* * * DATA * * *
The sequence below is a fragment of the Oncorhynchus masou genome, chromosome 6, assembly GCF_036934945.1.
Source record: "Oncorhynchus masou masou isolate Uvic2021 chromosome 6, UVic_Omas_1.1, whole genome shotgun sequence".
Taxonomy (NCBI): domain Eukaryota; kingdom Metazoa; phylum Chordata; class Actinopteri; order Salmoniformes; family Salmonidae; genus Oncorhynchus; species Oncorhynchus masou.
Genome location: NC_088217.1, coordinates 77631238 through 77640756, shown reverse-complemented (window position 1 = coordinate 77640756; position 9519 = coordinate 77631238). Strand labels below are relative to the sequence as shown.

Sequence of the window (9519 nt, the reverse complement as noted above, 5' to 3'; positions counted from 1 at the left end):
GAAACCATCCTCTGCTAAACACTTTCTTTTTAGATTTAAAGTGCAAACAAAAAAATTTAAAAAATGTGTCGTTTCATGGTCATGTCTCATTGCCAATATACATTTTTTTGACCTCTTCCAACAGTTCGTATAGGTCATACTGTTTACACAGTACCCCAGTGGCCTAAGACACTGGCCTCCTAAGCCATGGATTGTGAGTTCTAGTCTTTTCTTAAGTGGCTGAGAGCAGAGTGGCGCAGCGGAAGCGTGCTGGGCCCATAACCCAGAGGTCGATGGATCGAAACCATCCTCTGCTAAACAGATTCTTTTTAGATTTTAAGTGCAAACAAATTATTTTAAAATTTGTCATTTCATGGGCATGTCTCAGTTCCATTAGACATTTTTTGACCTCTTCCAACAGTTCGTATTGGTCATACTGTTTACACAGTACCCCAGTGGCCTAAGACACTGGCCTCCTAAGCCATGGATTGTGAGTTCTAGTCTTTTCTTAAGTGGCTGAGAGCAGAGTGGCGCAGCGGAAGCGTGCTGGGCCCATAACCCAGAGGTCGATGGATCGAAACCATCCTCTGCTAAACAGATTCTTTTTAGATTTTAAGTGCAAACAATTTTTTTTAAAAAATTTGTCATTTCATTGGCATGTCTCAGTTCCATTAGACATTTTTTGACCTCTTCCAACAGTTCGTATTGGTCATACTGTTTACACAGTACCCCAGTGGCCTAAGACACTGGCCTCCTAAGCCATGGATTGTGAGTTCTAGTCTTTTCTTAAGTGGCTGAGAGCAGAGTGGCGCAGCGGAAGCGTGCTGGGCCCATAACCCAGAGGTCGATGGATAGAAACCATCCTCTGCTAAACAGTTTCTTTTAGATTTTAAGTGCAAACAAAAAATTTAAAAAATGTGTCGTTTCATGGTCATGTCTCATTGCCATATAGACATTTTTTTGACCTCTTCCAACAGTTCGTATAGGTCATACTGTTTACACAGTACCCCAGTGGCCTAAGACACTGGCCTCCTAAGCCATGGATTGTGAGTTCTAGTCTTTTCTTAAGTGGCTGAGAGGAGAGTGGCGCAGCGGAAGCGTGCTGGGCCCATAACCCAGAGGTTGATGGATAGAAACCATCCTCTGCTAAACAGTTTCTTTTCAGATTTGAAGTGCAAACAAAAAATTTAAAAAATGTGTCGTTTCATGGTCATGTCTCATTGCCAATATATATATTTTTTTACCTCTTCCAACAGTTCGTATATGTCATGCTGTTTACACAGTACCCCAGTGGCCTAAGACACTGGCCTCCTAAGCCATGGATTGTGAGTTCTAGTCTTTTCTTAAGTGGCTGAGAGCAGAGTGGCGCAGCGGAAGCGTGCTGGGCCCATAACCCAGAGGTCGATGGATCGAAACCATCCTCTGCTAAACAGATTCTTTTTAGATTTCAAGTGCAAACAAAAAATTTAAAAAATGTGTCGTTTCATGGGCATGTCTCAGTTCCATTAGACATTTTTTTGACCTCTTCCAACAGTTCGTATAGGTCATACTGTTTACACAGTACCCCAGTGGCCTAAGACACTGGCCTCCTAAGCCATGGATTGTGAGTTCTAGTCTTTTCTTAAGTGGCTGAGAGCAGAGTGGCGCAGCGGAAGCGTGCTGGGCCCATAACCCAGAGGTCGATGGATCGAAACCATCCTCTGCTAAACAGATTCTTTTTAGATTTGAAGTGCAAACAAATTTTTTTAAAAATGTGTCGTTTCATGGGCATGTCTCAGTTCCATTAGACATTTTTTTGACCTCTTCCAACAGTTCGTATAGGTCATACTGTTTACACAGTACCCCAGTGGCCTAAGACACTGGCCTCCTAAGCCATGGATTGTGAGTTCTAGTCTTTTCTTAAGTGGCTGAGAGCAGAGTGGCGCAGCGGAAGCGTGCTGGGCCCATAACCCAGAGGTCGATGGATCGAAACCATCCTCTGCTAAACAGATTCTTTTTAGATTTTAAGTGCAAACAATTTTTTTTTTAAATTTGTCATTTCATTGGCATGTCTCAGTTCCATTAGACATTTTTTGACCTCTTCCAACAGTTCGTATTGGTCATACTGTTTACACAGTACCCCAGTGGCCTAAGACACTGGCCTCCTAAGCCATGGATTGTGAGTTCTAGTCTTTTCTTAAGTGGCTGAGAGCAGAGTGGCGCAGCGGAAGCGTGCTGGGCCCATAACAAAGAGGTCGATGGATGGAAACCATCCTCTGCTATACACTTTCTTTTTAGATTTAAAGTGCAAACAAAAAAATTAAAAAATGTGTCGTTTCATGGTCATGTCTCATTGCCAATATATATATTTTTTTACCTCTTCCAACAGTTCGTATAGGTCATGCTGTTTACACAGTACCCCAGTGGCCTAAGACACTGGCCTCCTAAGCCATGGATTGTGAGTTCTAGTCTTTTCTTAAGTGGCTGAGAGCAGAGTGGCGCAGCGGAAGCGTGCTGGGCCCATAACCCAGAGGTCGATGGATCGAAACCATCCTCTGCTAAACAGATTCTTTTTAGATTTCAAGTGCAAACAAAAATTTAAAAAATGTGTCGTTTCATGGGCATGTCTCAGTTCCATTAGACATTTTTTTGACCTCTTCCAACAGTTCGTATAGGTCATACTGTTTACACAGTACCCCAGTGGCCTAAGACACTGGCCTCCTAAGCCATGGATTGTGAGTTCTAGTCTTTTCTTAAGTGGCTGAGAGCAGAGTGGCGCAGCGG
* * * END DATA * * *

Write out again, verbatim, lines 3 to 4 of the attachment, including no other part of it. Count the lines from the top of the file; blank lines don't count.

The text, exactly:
Taxonomy (NCBI): domain Eukaryota; kingdom Metazoa; phylum Chordata; class Actinopteri; order Salmoniformes; family Salmonidae; genus Oncorhynchus; species Oncorhynchus masou.
Genome location: NC_088217.1, coordinates 77631238 through 77640756, shown reverse-complemented (window position 1 = coordinate 77640756; position 9519 = coordinate 77631238). Strand labels below are relative to the sequence as shown.